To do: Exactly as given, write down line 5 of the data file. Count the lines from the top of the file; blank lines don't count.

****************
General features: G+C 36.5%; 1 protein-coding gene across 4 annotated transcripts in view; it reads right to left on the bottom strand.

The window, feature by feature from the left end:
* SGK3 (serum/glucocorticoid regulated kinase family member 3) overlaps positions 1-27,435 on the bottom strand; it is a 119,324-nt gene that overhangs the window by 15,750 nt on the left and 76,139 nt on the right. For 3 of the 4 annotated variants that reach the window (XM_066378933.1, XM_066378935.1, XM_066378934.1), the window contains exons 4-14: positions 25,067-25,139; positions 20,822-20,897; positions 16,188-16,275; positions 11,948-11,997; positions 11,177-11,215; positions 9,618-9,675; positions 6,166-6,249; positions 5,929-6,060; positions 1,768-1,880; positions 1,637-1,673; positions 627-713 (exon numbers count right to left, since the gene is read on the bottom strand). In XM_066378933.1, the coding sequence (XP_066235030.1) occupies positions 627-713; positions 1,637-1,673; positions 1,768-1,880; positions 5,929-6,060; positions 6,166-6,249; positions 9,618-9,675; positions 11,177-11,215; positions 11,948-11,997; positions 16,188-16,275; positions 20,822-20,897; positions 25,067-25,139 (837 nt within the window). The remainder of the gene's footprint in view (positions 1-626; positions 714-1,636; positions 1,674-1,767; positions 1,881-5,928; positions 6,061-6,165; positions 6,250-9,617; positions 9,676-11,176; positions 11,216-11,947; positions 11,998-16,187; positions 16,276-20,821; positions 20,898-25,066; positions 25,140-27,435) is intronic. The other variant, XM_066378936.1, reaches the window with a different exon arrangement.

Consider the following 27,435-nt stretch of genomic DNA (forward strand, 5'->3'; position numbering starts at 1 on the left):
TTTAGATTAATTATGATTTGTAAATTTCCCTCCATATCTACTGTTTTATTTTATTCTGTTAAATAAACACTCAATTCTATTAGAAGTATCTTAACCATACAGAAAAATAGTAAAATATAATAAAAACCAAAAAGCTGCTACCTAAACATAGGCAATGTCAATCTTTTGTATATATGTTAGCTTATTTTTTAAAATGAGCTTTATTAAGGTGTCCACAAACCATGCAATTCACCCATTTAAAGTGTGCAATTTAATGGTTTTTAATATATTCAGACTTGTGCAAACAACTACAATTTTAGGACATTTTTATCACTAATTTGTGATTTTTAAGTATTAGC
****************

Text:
TTTAGATTAATTATGATTTGTAAATTTCCCTCCATATCTACTGTTTTATTTTATTCTGTTAAATAAACACTCAATTCTATTAGAAGTATCTTAACCATACAGAAAAATAGTAAAATATAATAAAAACCAAAAAGCTGCTACCTAAACATAGGCAATGTCAATCTTTTGTATATATGTTAGCTTATTTTTTAAAATGAGCTTTATTAAGGTGTCCACAAACCATGCAATTCACCCATTTAAAGTGTGCAATTTAATGGTTTTTAATATATTCAGACTTGTGCAAACAACTACAATTTTAGGACATTTTTATCACTAATTTGTGATTTTTAAGTATTAGC